New Studies Showed Mixed-But-Promising Results for New Lupus Drug Anifrolumab

Lupus patients have been waiting a while for some good news. Only one drug, belimumab (Benlysta), has been FDA-approved for lupus in more than 50 years — and that happened back in 2011. Since then, scientists have been trying to develop additional therapeutic agents (and failing for various reasons). But research presented at the 2019 American College of Rheumatology/Association of Rheumatology Professionals (ACR/ARP) Annual Meeting in Atlanta suggests that a new lupus medication, anifrolumab, might have the potential to get approved and make its way to market.

The manufacturer, AstraZeneca, is expected to file for FDA approval in 2020. It’s hardly a slam dunk: The company conducted two phase 3 trials on anifrolumab, and one of them did not hit its primary endpoint, though secondary endpoints suggested that the drug had benefits. The second phase 3 study, which was presented for the first time at the recent ACR/ARP meeting, yielded more consistently positive results.

“I’m optimistic and hopeful that this drug will be approved,” says Chronicwoman medical advisor Vinicius Domingues, MD. “We have one [phase 3] study that was technically negative but with a lot of positives because of the secondary endpoints, plus a second [phase 3] study that was all positive. Patients should know that this is promising.”

What the Studies Found

The first phase 3 trial was called TULIP 1 (Treatment of Uncontrolled Lupus via the Interferon Pathway). Last August, AstraZeneca reported that anifrolumab failed to meet its primary target in TULIP 1, which was a “statistically-significant reduction in disease activity… as measured by the SLE Responder Index 4 (SRI4) at 12 months.”

SRI4 is a composite score that is often used to measure disease activity in patients with systemic lupus during clinical trials. According to SRI4, anifrolumab was as flop: Patients who added the drug to their treatment regimen did not, on average, fare better than those who added a placebo.

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However, secondary endpoints in TULIP 1 found that anifrolumab beat the placebo. Those secondary endpoints included a different composite score of disease activity, called BICLA (British Isles Lupus Assessment Group-Based Composite Lupus Assessment), as well as reduced reliance on corticosteroid drugs.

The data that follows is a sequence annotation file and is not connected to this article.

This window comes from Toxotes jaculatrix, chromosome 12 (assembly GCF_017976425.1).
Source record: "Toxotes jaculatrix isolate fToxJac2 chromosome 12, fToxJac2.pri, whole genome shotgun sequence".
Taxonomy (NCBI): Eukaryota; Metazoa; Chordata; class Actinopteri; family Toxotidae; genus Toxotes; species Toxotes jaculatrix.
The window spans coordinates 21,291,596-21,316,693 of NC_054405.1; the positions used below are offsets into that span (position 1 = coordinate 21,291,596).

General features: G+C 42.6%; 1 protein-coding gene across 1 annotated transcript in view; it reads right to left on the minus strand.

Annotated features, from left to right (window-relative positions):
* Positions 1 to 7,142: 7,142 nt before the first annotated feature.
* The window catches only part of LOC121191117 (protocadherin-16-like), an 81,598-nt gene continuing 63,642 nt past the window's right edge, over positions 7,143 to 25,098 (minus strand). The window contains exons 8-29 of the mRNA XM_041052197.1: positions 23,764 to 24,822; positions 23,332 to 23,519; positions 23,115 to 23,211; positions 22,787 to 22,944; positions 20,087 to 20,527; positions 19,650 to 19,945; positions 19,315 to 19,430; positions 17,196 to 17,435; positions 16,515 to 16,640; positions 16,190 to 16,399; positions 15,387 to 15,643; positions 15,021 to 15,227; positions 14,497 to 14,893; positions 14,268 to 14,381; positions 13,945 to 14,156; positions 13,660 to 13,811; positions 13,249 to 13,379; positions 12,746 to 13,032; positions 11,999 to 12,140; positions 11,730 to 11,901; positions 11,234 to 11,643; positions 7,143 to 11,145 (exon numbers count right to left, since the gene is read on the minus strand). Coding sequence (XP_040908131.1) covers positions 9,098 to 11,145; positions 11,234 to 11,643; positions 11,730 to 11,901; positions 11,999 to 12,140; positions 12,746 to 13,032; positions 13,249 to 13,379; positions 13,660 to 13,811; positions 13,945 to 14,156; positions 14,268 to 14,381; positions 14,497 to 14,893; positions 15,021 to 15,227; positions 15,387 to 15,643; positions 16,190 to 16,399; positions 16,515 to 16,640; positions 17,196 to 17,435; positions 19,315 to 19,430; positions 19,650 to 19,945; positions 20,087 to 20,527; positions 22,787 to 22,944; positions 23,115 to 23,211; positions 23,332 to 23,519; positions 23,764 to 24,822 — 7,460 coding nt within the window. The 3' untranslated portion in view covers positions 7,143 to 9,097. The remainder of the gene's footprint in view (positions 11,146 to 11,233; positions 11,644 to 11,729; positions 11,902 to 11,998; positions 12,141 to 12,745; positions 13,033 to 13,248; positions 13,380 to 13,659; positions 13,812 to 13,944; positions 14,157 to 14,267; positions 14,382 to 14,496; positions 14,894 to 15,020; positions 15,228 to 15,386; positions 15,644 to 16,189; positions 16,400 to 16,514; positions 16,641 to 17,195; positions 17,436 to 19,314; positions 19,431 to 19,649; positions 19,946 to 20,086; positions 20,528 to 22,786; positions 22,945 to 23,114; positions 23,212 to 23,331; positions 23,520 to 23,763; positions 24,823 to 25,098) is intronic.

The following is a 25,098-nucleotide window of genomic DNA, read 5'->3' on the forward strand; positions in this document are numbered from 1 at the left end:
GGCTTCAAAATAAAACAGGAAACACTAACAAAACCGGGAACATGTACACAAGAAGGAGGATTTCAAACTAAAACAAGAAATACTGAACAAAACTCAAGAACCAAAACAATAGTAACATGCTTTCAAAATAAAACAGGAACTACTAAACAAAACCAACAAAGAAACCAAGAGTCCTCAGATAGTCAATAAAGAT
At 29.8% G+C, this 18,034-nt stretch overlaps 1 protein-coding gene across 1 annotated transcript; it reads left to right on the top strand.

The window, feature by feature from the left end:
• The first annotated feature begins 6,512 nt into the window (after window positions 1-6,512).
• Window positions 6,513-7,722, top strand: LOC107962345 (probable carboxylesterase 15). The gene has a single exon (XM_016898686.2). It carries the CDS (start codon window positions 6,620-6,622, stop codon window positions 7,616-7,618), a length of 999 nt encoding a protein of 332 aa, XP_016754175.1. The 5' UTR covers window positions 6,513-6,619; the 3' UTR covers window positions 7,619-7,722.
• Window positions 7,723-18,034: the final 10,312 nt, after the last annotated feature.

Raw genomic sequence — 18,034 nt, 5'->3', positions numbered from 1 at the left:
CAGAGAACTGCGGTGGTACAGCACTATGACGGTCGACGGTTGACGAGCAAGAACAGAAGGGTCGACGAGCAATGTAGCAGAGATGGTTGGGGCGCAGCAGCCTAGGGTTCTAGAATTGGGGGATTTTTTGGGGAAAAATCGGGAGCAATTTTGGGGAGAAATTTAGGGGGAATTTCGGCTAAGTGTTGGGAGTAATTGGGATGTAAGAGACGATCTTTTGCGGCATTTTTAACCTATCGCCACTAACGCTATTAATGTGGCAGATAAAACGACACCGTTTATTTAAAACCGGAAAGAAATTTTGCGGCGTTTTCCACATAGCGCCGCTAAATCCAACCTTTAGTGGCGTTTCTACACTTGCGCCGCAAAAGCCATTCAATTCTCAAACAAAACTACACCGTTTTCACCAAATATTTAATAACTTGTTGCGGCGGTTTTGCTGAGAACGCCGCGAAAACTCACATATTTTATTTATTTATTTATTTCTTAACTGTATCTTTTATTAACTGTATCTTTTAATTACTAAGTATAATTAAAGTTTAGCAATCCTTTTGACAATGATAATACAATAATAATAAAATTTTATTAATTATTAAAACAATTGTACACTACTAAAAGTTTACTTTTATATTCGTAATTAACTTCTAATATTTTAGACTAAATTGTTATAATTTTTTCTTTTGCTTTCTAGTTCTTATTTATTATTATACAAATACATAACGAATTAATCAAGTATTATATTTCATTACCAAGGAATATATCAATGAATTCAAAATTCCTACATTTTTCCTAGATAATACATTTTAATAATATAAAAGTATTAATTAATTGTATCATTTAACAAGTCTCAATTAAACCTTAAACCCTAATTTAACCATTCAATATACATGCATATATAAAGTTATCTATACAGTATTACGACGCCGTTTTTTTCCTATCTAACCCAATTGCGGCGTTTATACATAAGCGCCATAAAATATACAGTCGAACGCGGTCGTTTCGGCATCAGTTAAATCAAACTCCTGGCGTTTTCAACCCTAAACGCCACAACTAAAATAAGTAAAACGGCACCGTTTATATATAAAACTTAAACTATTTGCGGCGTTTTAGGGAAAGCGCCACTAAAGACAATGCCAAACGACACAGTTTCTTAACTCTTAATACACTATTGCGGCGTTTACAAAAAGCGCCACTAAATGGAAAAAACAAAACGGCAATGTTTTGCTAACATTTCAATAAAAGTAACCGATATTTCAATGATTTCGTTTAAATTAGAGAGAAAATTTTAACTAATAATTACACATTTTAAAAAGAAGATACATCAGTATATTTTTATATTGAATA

The results of TULIP 1 appear in the journal Lancet Rheumatology and were discussed at the 2019 ACR/ARP meeting.

TULIP 2, the second phase III study of anifrolumab, used BICLA as its primary endpoint — and met it. TULIP 2, which was also presented at the 2019 ACR/ARP meeting, found that the drug beat the placebo as far as BICLA was concerned. It also determined that patients using it had greater improvements in skin disease and decreased use of corticosteroids.

While it’s true that researchers deliberately switched to a primary endpoint that they were likely to meet when moving from TULIP 1 to TULIP 2, there’s no clear consensus among rheumatologists that SRI4 is “better” than BICLA. In fact, a 2014 study compared these two outcome measures and determined that either one could “likely be an optimal primary endpoint” in a given clinical trial.

According to Northwestern University rheumatologist Michael Putman, MD, reporting on the trials for RheumNow, the SRI4 requires 100 percent improvement in some domains, “whereas with the BICLA you can get a little better across the board.” That might be part of why one endpoint seemed to work and the other didn’t, he said.

How Anifrolumab Works

Anifrolumab is a monoclonal antibody that inhibits type 1 interferons, proteins that are involved in inflammation. Some lupus patients (but not all) have a “high interferon gene signature.” Scientists are simultaneously developing a test that can be used to identify those individuals. “It can be used to help predict who may or may not respond to this drug,” says Dr. Domingues. “This is an example of precision medicine, and it’s how cancer is being treated nowadays.”

“There has been a case building for many years about the importance of interferons in the pathogenesis of lupus,” Timothy Niewold, MD, Judith and Stewart Colton Professor of Medicine and Pathology and Director of the Colton Center for Autoimmunity at the New York University School of Medicine, told the ACR Daily News. “One of the most exciting recent developments is that drug companies have created agents to target the interferon pathway. It’s been a rocky road, but there have been some positive results.”

If anifrolumab gets the green light from the FDA, patients who haven’t responded well to other lupus treatments — especially those who have a high interferon gene signature — might benefit by including it in their current drug regimen, says Dr. Domingues. (The drug would be an add-on, not a replacement.)

If the drug eventually gets approved, label specifics such as recommended dosing and warnings about side effects would be revealed at that time. In the TULIP 2 study, participants in the treatment group used 300 mg of anifrolumab via infusion every four weeks. Serious adverse events were rare and occurred more frequently among those in the placebo group. The most common side effect experienced by those using anifrolumab was shingles, which occurred in 7 percent of anifrolumab users.

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